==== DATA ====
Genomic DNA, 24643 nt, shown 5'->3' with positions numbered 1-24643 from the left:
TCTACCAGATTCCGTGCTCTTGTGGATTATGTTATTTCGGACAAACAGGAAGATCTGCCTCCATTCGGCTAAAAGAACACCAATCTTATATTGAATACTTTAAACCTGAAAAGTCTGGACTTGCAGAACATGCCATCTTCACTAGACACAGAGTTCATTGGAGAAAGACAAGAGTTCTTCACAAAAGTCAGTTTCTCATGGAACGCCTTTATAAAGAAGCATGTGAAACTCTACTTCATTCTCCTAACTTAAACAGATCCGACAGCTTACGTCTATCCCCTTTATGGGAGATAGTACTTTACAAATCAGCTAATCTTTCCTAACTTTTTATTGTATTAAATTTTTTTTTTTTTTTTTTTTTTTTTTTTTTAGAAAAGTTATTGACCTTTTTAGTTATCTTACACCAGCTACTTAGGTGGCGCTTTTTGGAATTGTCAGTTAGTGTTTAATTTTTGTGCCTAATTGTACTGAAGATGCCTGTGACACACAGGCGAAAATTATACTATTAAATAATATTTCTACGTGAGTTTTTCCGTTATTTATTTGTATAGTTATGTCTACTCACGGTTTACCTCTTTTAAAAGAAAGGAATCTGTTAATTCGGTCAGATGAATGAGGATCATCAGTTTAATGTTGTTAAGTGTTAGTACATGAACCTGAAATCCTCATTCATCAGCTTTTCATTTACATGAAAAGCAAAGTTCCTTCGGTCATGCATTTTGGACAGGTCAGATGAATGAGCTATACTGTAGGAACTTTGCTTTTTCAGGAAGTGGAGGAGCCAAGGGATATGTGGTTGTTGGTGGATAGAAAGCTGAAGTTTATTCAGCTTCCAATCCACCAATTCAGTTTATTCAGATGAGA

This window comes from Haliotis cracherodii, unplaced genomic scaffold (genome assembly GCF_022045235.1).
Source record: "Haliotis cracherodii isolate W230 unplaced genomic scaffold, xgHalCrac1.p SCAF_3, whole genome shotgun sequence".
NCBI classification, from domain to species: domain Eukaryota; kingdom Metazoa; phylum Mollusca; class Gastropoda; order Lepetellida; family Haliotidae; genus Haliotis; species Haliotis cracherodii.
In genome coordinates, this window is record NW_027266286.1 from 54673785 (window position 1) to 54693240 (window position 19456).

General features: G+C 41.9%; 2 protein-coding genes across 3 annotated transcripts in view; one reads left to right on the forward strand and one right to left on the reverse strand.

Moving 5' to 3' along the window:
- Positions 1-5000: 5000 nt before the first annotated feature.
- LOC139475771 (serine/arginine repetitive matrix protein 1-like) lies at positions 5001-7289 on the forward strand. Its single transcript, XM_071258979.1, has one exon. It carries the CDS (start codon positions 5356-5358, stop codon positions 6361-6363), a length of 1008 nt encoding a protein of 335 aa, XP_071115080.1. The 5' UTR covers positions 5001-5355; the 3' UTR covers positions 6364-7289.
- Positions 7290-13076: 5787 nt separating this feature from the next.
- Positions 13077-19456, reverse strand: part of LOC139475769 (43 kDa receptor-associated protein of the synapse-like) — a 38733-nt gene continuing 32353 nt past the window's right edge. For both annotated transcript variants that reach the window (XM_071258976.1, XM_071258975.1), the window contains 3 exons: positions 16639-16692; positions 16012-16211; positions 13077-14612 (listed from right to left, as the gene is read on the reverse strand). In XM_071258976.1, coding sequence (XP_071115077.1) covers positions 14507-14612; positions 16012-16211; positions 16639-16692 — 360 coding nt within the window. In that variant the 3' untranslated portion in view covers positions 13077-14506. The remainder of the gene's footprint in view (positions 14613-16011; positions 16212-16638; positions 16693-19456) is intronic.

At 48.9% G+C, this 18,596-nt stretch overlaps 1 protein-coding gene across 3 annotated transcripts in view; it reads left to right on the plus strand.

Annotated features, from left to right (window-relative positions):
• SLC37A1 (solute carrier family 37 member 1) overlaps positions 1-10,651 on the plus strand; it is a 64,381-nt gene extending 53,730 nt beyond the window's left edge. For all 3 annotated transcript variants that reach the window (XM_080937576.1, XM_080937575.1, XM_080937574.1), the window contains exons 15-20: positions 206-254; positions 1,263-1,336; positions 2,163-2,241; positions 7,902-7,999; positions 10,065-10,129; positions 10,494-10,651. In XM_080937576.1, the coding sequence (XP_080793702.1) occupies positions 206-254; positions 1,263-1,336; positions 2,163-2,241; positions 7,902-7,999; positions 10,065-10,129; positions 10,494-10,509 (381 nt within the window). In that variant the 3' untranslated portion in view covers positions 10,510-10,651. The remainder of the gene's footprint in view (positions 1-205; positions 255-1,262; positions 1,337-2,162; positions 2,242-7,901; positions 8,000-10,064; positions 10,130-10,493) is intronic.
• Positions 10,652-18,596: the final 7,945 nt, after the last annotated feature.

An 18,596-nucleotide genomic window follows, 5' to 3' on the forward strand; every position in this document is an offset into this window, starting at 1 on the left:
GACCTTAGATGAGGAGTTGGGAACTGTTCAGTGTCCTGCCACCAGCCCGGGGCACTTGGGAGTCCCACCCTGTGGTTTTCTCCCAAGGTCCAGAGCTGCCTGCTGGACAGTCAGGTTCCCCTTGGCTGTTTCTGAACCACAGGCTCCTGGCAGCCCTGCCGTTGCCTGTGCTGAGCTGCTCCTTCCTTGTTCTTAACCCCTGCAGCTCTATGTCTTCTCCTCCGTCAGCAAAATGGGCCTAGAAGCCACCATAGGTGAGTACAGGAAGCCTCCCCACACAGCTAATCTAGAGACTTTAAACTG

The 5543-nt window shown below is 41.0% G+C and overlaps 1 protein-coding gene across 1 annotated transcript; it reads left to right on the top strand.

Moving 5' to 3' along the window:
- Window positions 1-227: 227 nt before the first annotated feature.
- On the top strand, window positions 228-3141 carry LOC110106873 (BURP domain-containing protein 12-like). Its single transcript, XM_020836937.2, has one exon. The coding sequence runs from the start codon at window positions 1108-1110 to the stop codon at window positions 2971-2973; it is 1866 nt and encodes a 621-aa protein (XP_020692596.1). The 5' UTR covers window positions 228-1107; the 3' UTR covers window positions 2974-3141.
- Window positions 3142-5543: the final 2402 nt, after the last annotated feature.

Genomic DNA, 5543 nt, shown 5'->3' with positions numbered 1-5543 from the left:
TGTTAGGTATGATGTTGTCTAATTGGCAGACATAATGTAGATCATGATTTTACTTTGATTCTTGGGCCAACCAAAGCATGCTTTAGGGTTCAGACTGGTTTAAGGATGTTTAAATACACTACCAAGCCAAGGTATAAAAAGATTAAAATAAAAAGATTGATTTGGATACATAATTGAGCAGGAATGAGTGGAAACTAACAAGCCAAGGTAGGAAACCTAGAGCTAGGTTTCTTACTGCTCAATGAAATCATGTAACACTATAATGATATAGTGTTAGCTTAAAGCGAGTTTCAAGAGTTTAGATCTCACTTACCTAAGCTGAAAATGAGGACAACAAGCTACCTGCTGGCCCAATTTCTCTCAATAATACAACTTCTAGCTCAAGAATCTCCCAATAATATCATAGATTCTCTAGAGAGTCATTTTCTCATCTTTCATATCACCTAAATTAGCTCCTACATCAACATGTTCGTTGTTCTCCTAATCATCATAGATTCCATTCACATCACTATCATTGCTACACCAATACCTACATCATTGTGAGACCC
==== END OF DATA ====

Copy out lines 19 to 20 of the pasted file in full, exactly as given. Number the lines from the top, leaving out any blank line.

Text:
The 5543-nt window shown below is 41.0% G+C and overlaps 1 protein-coding gene across 1 annotated transcript; it reads left to right on the top strand.

Moving 5' to 3' along the window: